If you are buying a business in Oregon, you will want to obtain tax clearance from the state to make sure you are not taking on the seller’s outstanding tax liability. Buyers often assume that if they acquire a business through an asset purchase as opposed to a stock sale then they will not be responsible for any of the seller’s unpaid taxes. However, most states have successor liability rules that allow the transfer of certain tax liability to the buyer even in an asset purchase. Often this type of successor liability is limited to sales and use tax and other excise taxes that a seller collects on behalf of the state.
Obtaining a tax clearance letter from the state is important assurance for a buyer in an asset or a stock purchase that they are not taking on unpaid tax liabilities of the seller. In addition to obtaining tax clearance from the state, a buyer of an Oregon business also should check state UCC records to make sure the business’s assets are not encumbered by any liens.
A tax clearance letter (also known in Oregon as a certificate of compliance) is proof that all of a business’s state tax accounts are paid up. Certificates of compliance are issued by the Oregon Department of Revenue (DOR). A certificate will show whether the business entity, as well as its owners, has filed all required tax returns and/or paid all taxes due, including under a payment plan. Generally the certificate will cover the three years preceding the date of the certificate and also subsequent tax years. An authorization to provide this information remains in effect until a specific date provided by the requester or until the taxpayer (seller of the business) revokes the authorization.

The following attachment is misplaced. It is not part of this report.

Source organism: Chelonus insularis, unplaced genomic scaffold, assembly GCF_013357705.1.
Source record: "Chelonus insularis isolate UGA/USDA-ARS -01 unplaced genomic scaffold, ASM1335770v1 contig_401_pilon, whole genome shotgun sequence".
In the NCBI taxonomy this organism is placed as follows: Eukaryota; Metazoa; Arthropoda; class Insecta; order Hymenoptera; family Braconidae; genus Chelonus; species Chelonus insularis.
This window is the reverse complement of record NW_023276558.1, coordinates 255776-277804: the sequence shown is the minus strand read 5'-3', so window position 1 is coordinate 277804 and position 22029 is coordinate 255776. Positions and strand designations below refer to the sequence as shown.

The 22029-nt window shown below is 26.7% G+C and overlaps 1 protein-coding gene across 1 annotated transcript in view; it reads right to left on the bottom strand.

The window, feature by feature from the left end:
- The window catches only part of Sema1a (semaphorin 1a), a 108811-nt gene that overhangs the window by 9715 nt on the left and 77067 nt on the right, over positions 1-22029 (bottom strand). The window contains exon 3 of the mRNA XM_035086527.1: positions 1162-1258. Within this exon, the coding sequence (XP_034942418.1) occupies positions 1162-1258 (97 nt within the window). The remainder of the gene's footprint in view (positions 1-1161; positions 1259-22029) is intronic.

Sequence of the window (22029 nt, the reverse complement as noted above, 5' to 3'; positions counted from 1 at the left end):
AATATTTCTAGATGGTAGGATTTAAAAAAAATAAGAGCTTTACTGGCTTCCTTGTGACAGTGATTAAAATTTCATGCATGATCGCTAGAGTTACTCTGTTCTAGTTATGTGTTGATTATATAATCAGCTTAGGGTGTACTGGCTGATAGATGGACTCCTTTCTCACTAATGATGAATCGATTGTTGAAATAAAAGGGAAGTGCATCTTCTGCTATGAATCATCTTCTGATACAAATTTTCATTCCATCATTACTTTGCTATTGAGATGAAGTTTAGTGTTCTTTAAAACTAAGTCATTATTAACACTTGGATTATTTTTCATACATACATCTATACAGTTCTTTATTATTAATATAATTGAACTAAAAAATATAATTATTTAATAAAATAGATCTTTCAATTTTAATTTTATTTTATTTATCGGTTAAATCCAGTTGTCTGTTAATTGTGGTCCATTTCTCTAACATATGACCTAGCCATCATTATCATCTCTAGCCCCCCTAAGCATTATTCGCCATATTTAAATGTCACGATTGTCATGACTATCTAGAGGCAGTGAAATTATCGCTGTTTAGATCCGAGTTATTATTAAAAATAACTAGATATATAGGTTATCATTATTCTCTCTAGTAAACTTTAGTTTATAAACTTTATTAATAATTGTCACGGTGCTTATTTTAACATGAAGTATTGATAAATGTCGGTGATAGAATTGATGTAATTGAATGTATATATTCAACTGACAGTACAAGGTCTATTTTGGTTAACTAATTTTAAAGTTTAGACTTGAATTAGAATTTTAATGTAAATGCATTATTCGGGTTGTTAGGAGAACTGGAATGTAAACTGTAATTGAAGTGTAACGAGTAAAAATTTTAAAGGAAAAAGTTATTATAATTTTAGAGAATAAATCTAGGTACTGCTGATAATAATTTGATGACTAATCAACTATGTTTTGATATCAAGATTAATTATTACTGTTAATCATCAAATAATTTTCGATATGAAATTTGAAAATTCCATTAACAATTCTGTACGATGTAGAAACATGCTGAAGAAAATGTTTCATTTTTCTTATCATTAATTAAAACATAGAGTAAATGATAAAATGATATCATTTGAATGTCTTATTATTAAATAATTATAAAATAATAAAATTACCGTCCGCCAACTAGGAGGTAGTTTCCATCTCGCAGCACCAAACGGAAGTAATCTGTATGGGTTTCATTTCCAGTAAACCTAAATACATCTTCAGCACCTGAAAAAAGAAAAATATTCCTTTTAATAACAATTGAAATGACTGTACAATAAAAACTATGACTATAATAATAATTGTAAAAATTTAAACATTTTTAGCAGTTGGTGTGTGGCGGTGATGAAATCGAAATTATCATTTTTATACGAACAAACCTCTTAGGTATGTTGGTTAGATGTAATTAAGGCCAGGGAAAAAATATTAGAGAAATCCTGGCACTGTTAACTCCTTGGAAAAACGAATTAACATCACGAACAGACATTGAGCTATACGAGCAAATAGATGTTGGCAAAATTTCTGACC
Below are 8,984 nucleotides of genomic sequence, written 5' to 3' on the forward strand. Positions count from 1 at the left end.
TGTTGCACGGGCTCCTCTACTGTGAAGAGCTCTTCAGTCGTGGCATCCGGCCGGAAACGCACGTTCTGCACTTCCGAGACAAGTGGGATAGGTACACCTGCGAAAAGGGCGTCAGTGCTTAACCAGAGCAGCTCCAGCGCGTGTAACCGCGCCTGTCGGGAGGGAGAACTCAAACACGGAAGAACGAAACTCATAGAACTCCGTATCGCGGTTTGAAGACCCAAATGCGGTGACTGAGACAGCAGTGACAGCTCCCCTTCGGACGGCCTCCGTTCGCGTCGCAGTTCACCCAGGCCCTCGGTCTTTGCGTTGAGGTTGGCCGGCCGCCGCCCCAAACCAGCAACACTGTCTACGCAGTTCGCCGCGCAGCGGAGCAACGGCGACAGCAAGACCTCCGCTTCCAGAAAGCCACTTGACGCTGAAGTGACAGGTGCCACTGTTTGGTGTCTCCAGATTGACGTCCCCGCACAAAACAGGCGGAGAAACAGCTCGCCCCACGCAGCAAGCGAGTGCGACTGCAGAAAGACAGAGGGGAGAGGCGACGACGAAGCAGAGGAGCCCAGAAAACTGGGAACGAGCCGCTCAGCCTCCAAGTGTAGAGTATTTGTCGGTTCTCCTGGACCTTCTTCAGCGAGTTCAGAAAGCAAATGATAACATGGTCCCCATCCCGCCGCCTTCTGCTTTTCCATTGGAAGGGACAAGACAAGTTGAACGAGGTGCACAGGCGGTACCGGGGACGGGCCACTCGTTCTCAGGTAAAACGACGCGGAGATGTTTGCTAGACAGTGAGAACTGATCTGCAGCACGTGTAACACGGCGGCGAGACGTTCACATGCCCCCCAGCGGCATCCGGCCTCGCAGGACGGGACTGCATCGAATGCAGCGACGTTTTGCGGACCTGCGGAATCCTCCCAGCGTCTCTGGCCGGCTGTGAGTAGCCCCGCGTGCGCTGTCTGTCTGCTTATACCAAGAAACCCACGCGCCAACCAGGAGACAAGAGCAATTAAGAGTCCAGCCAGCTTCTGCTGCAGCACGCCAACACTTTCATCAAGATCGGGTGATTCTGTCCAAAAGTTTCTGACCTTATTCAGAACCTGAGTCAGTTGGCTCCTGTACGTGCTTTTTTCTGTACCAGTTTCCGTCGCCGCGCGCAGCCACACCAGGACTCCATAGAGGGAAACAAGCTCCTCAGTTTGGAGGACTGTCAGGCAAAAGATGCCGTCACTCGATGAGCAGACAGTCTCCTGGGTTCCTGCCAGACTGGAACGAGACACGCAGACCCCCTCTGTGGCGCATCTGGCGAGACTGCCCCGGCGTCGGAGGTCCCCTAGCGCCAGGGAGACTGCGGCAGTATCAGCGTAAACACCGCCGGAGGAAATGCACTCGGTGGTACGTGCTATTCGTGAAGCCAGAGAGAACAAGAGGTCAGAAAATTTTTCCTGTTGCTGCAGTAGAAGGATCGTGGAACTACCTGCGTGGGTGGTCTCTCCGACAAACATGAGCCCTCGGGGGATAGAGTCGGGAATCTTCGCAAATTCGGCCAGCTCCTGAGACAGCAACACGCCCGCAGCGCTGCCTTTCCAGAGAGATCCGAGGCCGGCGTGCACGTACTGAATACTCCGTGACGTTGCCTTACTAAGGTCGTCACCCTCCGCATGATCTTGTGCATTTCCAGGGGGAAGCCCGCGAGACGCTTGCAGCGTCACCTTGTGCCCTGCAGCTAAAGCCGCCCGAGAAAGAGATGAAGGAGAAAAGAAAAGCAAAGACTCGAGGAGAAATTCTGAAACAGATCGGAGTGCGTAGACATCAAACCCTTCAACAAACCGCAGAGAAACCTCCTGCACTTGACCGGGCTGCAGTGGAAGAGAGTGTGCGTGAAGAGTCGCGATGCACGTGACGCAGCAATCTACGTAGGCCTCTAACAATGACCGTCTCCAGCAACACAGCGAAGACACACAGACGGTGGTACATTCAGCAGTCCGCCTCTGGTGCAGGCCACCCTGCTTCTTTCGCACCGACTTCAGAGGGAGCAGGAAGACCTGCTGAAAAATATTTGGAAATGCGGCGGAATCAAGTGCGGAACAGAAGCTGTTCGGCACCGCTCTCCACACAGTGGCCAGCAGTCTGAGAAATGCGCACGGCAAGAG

Use Form 150-800-743, Tax Compliance Certification, to request the certification. Generally, requests must come from a current owner of the business or someone authorized by the owner. That means that if you’re trying to buy a business, you’ll need the cooperation of the current owners to get a letter. For more information, check the DOR website.
If you are buying an Oregon business, you’ll also want to make sure the assets you are acquiring are not subject to any liens. You can do this by checking the state’s public records for creditor financing statements. This gives you notice of what secured debt you’ll be acquiring (if any) related to the business’s equipment, inventory, and possibly other items. You will want to do this whether you are buying the business in an asset or stock purchase.
You do a UCC search on the Oregon Secretary of State website. Unlike many other states, Oregon provides relatively full results, including images of UCC financing statements, for free. In addition, search results include federal tax liens.
If you are buying a business, there are other possible kinds of business debt not covered here that you might want to investigate, particularly in a stock acquisition. This could include, for example, unpaid local taxes, guarantees, or other private contractual obligations.